Stories for Aug. 21, 2014
In Brief

Serendipity music map
Every second there are ten pairs of people on Spotify who start listening to the same song within a tenth of a second of each other — whether it’s obscure Norwegian black metal or the latest Enrique Iglesias song. As part of Spotify’s new Media Artist in Residence program, Kyle McDonald visualized the pairs in a project called Serendipity. By using d3.js, Storm and Spotify’s API, McDonald constructed a fast moving map around the world showing that music tastes may be quite local (only within miles of each other) or across several timezones. While McDonald said via Twitter that the real-time version is only in Spotify’s office, the one for the public on the web is still pretty interesting to watch. And be sure to have your headphones in — the songs change as the map moves.

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In Brief

The 25,000-people-strong “class action” privacy suit against Facebook, launched in Austria at the start of this month, is going ahead. Although the case was recently shifted from one court to another, Max Schrems’s “Europe v Facebook” campaign group said on Thursday that the wheels are now properly in motion. The Vienna Regional Court has reviewed the case and ordered Facebook Ireland, the company’s international headquarters, to respond to the claimants’ accusations of widespread breaches of data protection law. The social network has four weeks to respond, though it may also apply for a four-week extension.

Stories for Aug. 20, 2014

Media companies like BuzzFeed, NowThis News and Fusion are increasingly creating content that is designed to live on other apps and services rather than just including links to their websites. This promiscuous approach to media is a smart strategy in an increasingly crowded environment Read more »

A company called FarmLink has raised $40 million in equity capital to further its business of analyzing sensor data to determine how much food a field can ideally yield. It’s just the latest in a string of investments at the intersection of agriculture and data. Read more »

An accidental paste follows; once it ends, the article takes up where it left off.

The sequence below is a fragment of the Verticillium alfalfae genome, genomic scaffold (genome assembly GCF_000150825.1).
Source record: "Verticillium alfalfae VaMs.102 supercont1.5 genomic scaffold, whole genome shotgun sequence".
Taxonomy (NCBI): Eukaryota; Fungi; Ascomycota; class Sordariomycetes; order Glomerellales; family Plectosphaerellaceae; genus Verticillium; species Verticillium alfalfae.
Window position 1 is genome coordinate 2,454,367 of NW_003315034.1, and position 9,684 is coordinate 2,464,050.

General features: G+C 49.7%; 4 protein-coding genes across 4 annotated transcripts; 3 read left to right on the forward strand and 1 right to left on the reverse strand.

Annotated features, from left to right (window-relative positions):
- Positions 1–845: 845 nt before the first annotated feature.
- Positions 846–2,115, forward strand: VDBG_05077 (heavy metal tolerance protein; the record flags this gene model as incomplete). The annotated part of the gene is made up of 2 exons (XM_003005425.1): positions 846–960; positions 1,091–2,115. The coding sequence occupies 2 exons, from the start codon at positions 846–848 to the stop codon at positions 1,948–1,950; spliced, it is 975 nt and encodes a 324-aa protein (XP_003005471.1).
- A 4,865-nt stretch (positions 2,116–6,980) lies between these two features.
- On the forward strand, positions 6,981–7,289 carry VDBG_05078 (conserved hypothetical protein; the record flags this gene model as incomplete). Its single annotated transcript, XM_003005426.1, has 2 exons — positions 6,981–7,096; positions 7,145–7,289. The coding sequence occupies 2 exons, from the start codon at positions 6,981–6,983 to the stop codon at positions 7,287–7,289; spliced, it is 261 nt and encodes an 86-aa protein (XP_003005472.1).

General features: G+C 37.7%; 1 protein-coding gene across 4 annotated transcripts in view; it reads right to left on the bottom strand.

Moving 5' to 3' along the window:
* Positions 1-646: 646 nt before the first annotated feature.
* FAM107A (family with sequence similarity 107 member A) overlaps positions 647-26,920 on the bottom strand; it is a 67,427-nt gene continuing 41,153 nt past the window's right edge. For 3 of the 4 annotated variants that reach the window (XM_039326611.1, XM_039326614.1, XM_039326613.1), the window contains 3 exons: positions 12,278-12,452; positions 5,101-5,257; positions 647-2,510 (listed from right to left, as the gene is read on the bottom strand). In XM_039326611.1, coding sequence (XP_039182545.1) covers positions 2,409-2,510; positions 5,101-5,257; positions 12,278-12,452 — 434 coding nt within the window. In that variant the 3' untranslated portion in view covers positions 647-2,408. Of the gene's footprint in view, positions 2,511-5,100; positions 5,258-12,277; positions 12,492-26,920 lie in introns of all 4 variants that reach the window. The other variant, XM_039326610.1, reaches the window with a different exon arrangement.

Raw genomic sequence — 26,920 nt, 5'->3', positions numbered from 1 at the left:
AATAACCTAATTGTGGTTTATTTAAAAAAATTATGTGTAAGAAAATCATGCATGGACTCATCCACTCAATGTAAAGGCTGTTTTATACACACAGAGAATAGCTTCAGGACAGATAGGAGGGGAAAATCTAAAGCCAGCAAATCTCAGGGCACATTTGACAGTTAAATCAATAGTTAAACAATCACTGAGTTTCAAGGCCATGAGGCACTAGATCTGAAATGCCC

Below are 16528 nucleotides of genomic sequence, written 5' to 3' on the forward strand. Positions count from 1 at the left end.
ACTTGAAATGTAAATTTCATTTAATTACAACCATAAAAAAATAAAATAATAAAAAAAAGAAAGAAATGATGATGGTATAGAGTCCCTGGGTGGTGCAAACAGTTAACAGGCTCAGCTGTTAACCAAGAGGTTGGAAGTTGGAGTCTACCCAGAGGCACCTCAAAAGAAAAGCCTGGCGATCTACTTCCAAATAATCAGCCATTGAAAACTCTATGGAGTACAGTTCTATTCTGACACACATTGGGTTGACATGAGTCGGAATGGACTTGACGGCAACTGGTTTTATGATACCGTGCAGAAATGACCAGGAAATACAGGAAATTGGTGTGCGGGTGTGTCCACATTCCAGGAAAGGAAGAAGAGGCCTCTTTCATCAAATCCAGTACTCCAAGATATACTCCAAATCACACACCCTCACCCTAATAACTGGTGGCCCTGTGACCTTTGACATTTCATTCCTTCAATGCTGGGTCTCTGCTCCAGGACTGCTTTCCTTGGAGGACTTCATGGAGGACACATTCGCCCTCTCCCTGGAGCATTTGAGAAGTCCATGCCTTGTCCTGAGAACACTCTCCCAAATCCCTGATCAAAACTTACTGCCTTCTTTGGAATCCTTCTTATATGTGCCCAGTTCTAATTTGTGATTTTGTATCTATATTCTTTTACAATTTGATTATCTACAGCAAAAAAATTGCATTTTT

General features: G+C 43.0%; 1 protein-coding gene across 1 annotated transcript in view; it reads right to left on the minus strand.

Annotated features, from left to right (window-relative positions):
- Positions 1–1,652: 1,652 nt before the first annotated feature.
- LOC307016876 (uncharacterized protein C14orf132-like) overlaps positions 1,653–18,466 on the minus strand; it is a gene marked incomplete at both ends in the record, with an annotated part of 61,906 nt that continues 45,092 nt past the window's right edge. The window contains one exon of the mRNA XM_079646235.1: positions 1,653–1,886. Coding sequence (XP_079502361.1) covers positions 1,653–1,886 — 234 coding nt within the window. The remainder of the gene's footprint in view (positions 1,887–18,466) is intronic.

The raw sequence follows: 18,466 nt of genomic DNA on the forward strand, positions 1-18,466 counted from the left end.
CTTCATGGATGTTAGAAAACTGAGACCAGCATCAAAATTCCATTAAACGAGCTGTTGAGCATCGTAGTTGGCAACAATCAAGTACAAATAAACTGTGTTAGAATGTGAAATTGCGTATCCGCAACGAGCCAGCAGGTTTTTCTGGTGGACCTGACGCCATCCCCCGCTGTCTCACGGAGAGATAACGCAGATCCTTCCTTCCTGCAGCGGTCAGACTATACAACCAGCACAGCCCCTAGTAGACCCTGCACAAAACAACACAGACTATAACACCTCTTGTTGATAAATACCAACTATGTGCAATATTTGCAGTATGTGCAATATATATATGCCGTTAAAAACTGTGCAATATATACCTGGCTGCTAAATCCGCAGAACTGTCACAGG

In Brief

Chef, the company that provides commercial support for the open-source Chef configuration management and deployment tool, on Wednesday said noted agile development bigwig Jez Humble has joined the company as VP of engineering. Humble is the co-author of the book Continuous Delivery, which advocates for a kind of development process in which software can be rapidly deployed to production at any given moment. Since Chef promotes the devops school that aims to bring developers and operations staff together, this hire makes sense. Humble’s development skills and notoriety in the agile community could help bridge that gap. Humble was previously a principal at the agile consulting firm ThoughtWorks.

In Brief

This is pretty cool: A few Netflix engineers integrated the streaming service’s connected TV app with Hue connected light bulbs from Philips to change the colors of your living room light based on the movie you’re watching. This is similar to a recent SyFy experiment with Sharknado, but in Netflix’s implementation, the light color even changes while you navigate through Netflix’s TV app queue. The integration was done as part of Netflix’s most recent hack day, where other teams built an Oculus Rift UI, a command line Netflix app and a mini player Chrome extension to binge while you’re working. Sadly, all of those hacks are internal, and may never become part of any actual products.

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